# $P = [-°,Set]$ is a contravariant co/lax idempotent monad, whose multiplication is determined by the unit

A unidetermined contramonad is a 2-monad $$T : {\cal C}\to \cal C$$ such that

1. $$T$$ is contravariant, i.e. a contravariant endofunctor;
2. the multiplication $$\mu_A : TTA \to TA$$ is determined as $$T\eta_A = T(A\to TA)$$.

Q(-1): Is this even a thing? Does this definition already exist under another name?

An example of such monad is the presheaf construction $$P : A\mapsto [A°,Set]$$; it has the Yoneda embeddings as units, and it is in fact possible to show that $$T\eta_A$$ acts as a multiplication, in view of the general fact that $$[[PA°,Set]°,Set] \underset{PP\eta}{\overset{P\eta P}\leftrightarrows} [PA°,Set]$$ is an adjunction ($$PP\eta\dashv P\eta P$$). (notation: whenever $$X$$ is a large category, $$[X°,Set]$$ is the category of small functors).

Q0: Or is it (coming from the adjunction $$P\eta\dashv \eta P$$)? I'm able to find two natural transformations:

• $$\alpha : F \Rightarrow P\eta(\eta P(F))$$, induced by the cowedge $$Fa\times A(-,a)\to F$$ (or, rather, induced by the action of $$F$$ on arrows): $$\alpha$$ mates to $$\tilde\alpha : Fa \to Set(A(-,a),F)$$ (and $$\tilde\alpha$$ is invertible, for that matter: Yoneda lemma).
• $$\beta : \Theta \Rightarrow \eta P(P\eta(\Theta))$$, induced by the action of $$\Theta$$ on morphisms: its components are $$PA(\hom(-,a),F)\to PA(\Theta F,\Theta(\hom(-a,)))$$ who mate to a family of maps $$\tilde\beta : \Theta(F) \to PA(F, \Theta(\hom(-,a)))$$

Now... who's the unit? Who's the counit?

$$P$$, being a free cocompletion, is a KZ-monad. As soon as one wants to write down explicitly what this structure is, however, they have to face a few slight inaccuracies in how $$P$$ was defined;

• first of all it is not only contravariant, but also partially defined; it is a so-called relative monad, like a monad but not an endofunctor. In this particular case, $$P : cat^\text{coop}\to Cat$$ is a monad relative to $$i^\text{coop} : cat^\text{coop} \to Cat^\text{coop}$$, the inclusion of small into locally small categories.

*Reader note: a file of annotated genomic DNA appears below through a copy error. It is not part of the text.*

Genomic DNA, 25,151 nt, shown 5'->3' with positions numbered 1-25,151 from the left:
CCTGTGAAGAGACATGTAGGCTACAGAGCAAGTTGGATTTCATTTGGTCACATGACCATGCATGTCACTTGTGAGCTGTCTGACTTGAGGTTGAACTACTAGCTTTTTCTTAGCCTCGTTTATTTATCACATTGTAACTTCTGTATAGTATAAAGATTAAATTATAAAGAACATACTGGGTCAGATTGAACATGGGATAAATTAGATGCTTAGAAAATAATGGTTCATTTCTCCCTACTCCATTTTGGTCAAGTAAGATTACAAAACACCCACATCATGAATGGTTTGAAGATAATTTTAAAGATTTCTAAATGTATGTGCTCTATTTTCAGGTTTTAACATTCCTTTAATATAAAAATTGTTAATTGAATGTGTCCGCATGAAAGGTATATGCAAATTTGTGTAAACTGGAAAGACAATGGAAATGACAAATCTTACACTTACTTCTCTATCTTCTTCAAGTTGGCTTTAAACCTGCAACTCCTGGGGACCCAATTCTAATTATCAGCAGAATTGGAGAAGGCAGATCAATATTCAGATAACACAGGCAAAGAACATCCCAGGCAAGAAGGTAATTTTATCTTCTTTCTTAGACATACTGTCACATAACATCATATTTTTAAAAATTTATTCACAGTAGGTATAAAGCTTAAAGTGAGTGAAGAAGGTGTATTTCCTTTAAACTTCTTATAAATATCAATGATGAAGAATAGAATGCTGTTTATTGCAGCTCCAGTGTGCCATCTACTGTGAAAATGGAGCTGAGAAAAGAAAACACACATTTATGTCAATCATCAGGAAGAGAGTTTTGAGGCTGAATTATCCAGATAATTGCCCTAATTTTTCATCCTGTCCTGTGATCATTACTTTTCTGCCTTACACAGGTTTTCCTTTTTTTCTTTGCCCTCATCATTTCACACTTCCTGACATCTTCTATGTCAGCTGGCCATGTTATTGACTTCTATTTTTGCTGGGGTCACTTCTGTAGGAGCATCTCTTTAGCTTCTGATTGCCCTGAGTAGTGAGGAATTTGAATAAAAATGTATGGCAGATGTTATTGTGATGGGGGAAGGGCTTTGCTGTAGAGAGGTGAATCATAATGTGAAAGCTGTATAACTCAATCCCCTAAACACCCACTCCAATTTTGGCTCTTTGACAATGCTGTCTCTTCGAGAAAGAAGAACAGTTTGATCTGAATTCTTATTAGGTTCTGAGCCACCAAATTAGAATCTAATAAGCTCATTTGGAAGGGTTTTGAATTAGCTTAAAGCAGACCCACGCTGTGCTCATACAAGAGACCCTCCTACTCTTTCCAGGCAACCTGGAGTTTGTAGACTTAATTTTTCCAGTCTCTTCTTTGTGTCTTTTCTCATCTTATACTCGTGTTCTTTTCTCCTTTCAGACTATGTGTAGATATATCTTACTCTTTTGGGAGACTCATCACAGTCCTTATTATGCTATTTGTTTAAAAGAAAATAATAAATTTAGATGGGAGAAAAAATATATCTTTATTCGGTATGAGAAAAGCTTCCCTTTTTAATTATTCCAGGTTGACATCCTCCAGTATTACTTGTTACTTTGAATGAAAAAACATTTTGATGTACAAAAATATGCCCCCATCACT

Q1: Am I wrong if I define a contravariant (total) monad to be a contravariant endofunctor $$T : {\cal C}\to \cal C$$ which is relative to $$1^\text{op} : {\cal C}^\text{op} \to {\cal C}^\text{op}$$?

• second, it seems to satisfy mixed properties of a lax and a colax idempotent 2-monad: in particular, it seems to me that every $$P$$-algebra $$a :PA \to A$$ is a left adjoint to the unit (so lax), and yet $$\mu \dashv \eta P$$ (so colax).

Q2: Am I committing a mistake? If not, does these mixed properties have to do with the fact that $$P$$ is contravariant?

• third it is "unidetermined", i.e. $$\mu$$ is determined by $$\eta$$.

Q3: How does this affect the equations defining a KZ-monad, if at all?

• Just a couple of quick observations: in your main example, shouldn't $\alpha$ be an isomorphism, and really the inverse of a counit? Here $\eta P_a: Pa \to PPa$ and $P\eta \circ \eta P \cong 1_P$ by a (2-)monad unit constraint. So it's really $\beta$ that's the unit. Second, to elide over "foundational" problems, you could just take your main example to be categories enriched in a quantale, like $2$ or the base $([0, \infty], +)$ of Lawvere metric spaces. I happen to like this topic a lot but have slightly different ways of considering it, which I may get to later. – Todd Trimble Oct 20 '18 at 10:32